On Sept. 29, at 7 p.m. in Moore Lounge, the Office of Academic Diversity and Inclusiveness will host the first panel of this semester’s #GetWoke: Organizing and Activism during 45 series panel, “On Being the First.” This event also serves as the keynote for the inaugural Ousley Scholar- in-Residence.
The Ousley residency honors the legacy of Grace Ousley, the first black woman to graduate from Beloit College in 1904. Each year, the program will feature a junior scholar/activist/organizer/intellectual who is committed to the theory and practice of social justice. They should embody the “academic hustler” who fights for social justice in all aspects of their work. Up first is Moya Bailey.
Bailey talk will start this conversation off by examining what it means to be the first in her own life and in the lives of prominent Black women. She complicates the celebration of the first by weaving in the silent struggle and hardship of being first, tackling the misogynoir that hides in the shadow of success. Her work focuses on marginalized groups’ use of digital media to promote social justice as acts of self-affirmation and health promotion. She is interested in how race, gender, and sexuality are represented in media and medicine. She curates the #transformDH Tumblr initiative in Digital Humanities and is the digital alchemist for the Octavia E. Butler Legacy Network. She is an assistant professor at Northeastern University in the department of Cultures, Societies, and Global Studies, and the program in Women’s, Gender, and Sexuality Studies.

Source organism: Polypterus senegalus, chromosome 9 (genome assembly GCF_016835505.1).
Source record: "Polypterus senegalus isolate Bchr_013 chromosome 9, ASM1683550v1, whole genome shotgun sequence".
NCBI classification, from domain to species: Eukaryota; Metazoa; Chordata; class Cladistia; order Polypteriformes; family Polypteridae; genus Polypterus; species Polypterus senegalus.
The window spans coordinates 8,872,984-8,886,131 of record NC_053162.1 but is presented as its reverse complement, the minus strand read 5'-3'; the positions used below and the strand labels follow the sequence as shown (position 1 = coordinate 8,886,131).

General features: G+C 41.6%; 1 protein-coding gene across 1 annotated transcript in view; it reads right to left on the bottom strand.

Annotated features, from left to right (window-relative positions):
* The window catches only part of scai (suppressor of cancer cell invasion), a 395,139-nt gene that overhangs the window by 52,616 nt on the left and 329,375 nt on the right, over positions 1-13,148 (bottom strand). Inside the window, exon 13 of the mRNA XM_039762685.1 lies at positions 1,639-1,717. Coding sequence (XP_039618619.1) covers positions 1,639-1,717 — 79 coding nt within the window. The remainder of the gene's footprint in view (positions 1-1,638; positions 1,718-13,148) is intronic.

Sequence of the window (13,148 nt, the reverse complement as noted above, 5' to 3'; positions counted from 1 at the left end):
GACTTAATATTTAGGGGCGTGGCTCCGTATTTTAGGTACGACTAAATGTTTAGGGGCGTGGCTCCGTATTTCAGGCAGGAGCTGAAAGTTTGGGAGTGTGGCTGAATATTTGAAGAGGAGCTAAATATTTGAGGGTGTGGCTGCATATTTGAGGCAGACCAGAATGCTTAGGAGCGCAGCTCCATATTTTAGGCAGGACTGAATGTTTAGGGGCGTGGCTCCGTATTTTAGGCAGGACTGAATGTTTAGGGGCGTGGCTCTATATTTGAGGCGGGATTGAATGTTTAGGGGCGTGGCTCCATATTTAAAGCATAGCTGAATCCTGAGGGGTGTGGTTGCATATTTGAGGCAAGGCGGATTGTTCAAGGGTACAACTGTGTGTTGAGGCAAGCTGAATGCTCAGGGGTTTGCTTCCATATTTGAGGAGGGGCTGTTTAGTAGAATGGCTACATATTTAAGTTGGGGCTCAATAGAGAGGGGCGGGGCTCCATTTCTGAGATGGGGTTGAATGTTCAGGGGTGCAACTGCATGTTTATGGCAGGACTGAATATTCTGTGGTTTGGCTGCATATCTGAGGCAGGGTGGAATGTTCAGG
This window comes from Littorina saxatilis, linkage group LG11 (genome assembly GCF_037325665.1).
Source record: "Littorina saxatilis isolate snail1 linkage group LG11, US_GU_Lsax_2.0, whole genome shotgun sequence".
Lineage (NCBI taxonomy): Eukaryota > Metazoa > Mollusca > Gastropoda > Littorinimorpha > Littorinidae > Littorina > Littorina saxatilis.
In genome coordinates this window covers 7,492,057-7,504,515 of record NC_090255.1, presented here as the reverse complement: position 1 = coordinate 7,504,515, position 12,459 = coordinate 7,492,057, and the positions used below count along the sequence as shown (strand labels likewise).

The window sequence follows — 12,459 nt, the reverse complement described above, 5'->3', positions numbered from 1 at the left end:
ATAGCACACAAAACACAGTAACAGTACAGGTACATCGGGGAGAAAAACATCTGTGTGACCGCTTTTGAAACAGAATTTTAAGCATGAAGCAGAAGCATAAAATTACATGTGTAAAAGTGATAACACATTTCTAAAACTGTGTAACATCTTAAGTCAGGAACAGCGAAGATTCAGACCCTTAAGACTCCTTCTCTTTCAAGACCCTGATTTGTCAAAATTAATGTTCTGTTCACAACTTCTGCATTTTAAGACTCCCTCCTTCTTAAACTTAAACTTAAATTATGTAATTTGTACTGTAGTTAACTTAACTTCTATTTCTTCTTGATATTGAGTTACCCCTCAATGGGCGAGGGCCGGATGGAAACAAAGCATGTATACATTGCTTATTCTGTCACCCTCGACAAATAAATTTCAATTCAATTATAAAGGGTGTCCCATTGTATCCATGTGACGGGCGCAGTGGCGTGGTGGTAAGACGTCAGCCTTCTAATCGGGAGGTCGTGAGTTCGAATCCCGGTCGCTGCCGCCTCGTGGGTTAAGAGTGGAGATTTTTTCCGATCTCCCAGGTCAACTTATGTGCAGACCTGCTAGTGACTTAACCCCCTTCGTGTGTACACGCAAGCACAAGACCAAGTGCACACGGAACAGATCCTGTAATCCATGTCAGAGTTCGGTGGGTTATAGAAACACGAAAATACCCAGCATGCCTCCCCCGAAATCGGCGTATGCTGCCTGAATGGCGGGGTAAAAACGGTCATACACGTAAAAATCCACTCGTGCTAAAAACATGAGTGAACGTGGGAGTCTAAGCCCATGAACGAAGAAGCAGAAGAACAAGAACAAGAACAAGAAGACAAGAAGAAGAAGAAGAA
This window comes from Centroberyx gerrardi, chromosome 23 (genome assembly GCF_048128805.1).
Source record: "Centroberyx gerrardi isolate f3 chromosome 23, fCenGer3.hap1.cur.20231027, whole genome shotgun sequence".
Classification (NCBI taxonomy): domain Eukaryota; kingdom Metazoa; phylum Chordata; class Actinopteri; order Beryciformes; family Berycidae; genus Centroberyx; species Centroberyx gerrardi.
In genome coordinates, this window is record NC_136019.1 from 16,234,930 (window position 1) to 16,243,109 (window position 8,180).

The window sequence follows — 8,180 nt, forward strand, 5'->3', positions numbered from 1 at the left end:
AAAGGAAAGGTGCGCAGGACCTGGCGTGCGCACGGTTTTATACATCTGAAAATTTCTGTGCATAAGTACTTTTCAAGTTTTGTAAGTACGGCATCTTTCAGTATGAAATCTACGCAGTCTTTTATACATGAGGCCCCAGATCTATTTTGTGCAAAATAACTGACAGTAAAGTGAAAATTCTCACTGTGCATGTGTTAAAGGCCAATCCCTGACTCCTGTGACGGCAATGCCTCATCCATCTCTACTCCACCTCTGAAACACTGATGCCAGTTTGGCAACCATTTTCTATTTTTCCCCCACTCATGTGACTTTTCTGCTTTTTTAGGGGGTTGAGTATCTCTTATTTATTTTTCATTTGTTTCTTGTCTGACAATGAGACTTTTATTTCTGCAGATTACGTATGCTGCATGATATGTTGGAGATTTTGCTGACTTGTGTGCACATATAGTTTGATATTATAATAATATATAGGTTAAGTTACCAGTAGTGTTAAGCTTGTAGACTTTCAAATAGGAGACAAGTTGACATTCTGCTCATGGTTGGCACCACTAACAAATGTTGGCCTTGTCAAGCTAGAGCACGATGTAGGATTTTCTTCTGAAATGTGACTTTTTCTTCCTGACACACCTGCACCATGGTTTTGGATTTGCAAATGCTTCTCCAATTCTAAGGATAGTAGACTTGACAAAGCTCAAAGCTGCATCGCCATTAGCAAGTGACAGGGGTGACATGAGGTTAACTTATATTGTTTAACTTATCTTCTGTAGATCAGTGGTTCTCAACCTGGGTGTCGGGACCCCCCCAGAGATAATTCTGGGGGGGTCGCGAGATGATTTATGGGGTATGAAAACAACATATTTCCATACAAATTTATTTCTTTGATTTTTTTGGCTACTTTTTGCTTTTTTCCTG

OADI is focused on showing how we understand the relationship between theory and practice. This is why Nicole Truesdell, senior director of OADI, created the open source syllabus to accompany the #GetWoke series this year. Nicole "created this syllabus as a way for others to enter into the conversation of why we are seeing a rise in public protests in the last few years, and give resources to understand why we are at this moment in the U.S.”
She encourages the community to put liberal arts into practice by utilizing open source syllabi.
"The community should use the readings and soundtracks to engage in critical questions around systems of oppression, white supremacy, race and racism, citizenship, and access to rights," says Nicole.